What exactly is POST function?

Discussion in 'General Gaming Discussion' started by brickmii82, Jun 19, 2016.

  1. brickmii82
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    brickmii82 GBAtemp Fan

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    So I've been doing RGH's, Letterbomb, a PS3 here and there, and I've seen POST or Post pop up quite a few times. I know it stands for Power On System Test, and have a general idea of what it is. Could anyone possibly give me a slightly detailed explanation of how it functions, what it generally consists of, and/or the variations utilized in its application/procedure?
     
  2. FAST6191

    FAST6191 Techromancer

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    I don't know where you would have seen that pop up in such discussions, I guess I have seen it a few times but it seems an odd thing to pick up on.

    Anyway on what system? It varies quite considerably, even within the PC world (the tests for a server can be rather more involved than a desktop set to try to boot as far as possible).

    Generally computers will have various types of memory, and different means of speaking to devices that are not the CPU and memory. Basic POST stuff is usually testing this memory, seeing if devices are there or devices have changed since last boot. The extent of memory testing usually being the main change here -- you can test CPU registers and various levels of cache almost instantly, system memory takes longer so most consumer stuff will skip it unless it has changed but servers not so much and a full hard drive scan can take hours so most will skip that, unless it is a server that lost power*, exceptions for full hard drive scans tending to come if you instead have a small ROM or CF card or something that the device boots from or wants to ensure security for and will then test. Some POST stuff might also set a reference value for limits -- if the RAM errors out past 800Mhz then it will lock it down to the last working value, another device might go faster and thus gain a high cap on a given value. Equally other things might have onboard diagnostics (SMART in hard drives being a good example).

    *unexpectedly losing power to your server is a very bad thing indeed, and not doing a full drive scan or pressing the button to skip checks as it comes back up would probably get you fired in a lot of places.

    Here is a flow chart of an Oracle setup
    https://docs.oracle.com/cd/E19488-01/E22632-01/figures/118930.jpg

    For the most part though it is just something I have to know what it is (like boot sectors) rather than the long lists of boring specifics. I would not suggest going into those boring specifics for the PC, however what I would suggest looking at which is somewhat related is secure embedded electronics, fault tolerant embedded electronics and high availability embedded electronics as all of those often make fairly extensive use of self checking and self testing, and also feeds pretty directly into hacking devices as well.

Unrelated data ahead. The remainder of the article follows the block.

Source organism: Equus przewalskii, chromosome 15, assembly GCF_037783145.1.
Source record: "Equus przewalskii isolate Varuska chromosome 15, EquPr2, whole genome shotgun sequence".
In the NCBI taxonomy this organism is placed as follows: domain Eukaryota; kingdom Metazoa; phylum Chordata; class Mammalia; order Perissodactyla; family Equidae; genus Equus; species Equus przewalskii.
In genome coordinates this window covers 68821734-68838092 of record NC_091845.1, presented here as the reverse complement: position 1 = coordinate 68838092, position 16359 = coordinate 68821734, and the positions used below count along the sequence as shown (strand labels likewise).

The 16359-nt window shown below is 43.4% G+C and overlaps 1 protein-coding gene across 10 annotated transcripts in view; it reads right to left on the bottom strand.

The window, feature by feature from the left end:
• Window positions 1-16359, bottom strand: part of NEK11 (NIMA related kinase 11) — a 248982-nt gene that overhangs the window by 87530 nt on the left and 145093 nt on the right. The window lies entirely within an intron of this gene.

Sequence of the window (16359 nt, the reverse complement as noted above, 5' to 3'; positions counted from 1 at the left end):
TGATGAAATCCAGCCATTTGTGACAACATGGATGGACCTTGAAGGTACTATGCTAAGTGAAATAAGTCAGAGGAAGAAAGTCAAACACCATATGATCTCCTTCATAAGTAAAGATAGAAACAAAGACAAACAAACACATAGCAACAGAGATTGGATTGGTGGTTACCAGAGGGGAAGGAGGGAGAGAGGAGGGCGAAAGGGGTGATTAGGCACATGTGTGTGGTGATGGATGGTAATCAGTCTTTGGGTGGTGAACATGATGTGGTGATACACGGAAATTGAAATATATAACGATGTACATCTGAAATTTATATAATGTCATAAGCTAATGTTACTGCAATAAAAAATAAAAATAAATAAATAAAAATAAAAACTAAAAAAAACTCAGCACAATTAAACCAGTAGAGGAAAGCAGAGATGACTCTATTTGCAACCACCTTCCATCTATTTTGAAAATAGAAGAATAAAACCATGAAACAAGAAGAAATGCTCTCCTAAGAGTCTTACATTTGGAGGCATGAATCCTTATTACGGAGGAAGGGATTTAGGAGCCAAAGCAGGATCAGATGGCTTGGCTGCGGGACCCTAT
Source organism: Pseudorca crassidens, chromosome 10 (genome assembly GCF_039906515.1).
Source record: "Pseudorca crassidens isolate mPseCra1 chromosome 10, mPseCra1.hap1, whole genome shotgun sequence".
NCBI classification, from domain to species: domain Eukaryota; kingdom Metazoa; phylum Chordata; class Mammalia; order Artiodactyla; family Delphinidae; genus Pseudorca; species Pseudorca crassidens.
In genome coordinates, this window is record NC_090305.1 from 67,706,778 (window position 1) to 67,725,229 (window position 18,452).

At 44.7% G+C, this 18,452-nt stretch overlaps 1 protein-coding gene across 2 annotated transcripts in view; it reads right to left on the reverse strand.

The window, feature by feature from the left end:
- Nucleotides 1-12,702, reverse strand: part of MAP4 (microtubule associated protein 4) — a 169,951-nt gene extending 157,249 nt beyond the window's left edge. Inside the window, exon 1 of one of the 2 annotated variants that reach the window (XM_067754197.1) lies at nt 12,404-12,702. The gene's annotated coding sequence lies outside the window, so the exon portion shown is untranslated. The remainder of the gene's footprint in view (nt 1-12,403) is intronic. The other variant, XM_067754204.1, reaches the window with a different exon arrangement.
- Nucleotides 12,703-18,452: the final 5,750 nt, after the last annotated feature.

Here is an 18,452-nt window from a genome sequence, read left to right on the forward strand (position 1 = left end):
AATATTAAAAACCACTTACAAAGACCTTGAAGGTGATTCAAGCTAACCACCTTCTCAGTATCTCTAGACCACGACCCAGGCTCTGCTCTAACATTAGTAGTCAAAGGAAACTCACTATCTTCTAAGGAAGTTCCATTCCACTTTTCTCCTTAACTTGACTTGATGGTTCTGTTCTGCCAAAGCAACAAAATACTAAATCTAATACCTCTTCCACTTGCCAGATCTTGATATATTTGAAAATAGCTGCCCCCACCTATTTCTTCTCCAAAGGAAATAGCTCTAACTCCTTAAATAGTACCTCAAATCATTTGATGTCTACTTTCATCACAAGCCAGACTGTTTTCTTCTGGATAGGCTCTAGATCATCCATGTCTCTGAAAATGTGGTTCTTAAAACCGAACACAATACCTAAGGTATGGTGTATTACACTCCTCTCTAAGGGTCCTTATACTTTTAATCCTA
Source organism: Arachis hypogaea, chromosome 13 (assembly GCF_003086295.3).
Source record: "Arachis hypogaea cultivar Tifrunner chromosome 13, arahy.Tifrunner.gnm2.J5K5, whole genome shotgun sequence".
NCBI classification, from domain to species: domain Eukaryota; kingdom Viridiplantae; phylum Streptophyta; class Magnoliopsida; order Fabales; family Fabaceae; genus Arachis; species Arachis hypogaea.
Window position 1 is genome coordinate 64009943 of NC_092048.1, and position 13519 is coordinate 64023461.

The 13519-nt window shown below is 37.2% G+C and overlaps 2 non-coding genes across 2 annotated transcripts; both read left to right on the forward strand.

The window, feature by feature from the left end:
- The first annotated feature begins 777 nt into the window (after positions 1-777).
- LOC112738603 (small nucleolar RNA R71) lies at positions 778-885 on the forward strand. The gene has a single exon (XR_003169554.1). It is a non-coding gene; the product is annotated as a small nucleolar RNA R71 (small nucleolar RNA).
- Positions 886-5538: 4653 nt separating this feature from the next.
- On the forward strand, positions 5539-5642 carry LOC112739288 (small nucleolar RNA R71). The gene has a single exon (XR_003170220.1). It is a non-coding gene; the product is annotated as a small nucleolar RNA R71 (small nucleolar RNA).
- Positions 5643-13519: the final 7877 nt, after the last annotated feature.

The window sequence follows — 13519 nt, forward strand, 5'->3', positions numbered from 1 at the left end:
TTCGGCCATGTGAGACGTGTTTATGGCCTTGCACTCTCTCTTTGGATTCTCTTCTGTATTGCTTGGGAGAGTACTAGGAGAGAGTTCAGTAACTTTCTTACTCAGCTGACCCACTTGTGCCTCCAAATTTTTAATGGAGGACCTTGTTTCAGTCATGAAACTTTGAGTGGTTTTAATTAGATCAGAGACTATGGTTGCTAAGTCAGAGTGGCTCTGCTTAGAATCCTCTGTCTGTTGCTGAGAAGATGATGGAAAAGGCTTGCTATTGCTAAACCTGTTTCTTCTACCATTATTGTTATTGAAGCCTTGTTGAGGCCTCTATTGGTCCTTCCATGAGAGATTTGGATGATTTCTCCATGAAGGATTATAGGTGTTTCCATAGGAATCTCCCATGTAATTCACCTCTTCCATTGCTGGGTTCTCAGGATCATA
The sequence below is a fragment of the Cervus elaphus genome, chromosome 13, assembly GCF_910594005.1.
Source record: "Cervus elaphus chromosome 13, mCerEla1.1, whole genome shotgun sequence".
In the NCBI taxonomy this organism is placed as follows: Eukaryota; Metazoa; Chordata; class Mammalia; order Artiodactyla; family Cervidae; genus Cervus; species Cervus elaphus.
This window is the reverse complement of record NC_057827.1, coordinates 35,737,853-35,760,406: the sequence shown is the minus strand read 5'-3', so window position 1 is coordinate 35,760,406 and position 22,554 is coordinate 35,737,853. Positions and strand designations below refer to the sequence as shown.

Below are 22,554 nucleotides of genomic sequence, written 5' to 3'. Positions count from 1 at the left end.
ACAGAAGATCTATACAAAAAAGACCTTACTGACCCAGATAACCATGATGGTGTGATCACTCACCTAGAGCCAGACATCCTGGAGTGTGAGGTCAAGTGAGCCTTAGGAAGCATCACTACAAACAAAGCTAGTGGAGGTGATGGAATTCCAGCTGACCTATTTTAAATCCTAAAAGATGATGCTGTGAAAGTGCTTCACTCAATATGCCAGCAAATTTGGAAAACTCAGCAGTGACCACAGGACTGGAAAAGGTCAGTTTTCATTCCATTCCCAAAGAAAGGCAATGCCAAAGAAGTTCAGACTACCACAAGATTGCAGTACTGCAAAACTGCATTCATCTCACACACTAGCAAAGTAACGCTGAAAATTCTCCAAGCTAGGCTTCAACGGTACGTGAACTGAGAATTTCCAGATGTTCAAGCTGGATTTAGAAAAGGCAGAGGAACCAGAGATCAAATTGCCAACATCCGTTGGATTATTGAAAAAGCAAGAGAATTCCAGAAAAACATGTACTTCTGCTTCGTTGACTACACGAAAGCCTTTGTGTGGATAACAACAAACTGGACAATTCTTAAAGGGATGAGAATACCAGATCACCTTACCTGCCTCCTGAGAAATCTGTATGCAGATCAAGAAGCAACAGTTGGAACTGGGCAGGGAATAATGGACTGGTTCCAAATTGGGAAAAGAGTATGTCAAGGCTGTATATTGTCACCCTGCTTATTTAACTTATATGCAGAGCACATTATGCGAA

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  3. osaeed09

    osaeed09 Member

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    Fast6191 is right. That's basically the definition. But here explains it in a different way

    When power is turned on, POST (Power-On Self-Test) is the diagnostic testing sequence that a computer's basic input/output system (or "starting program") runs to determine if the computer keyboard, random access memory, disk drives, and other hardware are working correctly.

    If the necessary hardware is detected and found to be operating properly, the computer begins to boot. If the hardware is not detected or is found not to be operating properly, the BIOS issues an error message which may be text on the display screen and/or a series of coded beeps, depending on the nature of the problem. Since POST runs before the computer's video card is activated, it may not be possible to progress to the display screen. The pattern of beeps may be a variable numbers of short beeps or a mixture of long and short beeps, depending on what type of BIOS is installed.

    The patterns of beeps contain messages about the nature of the problem detected. For example, if the keyboard is not detected, a particular pattern of beeps will inform you of that fact. An error found in the POST is usually fatal (that is, it causes current program to stop running) and will halt the boot process, since the hardware checked is absolutely essential for the computer's functions. Source- http://whatis.techtarget.com/definition/POST-Power-On-Self-Test
     
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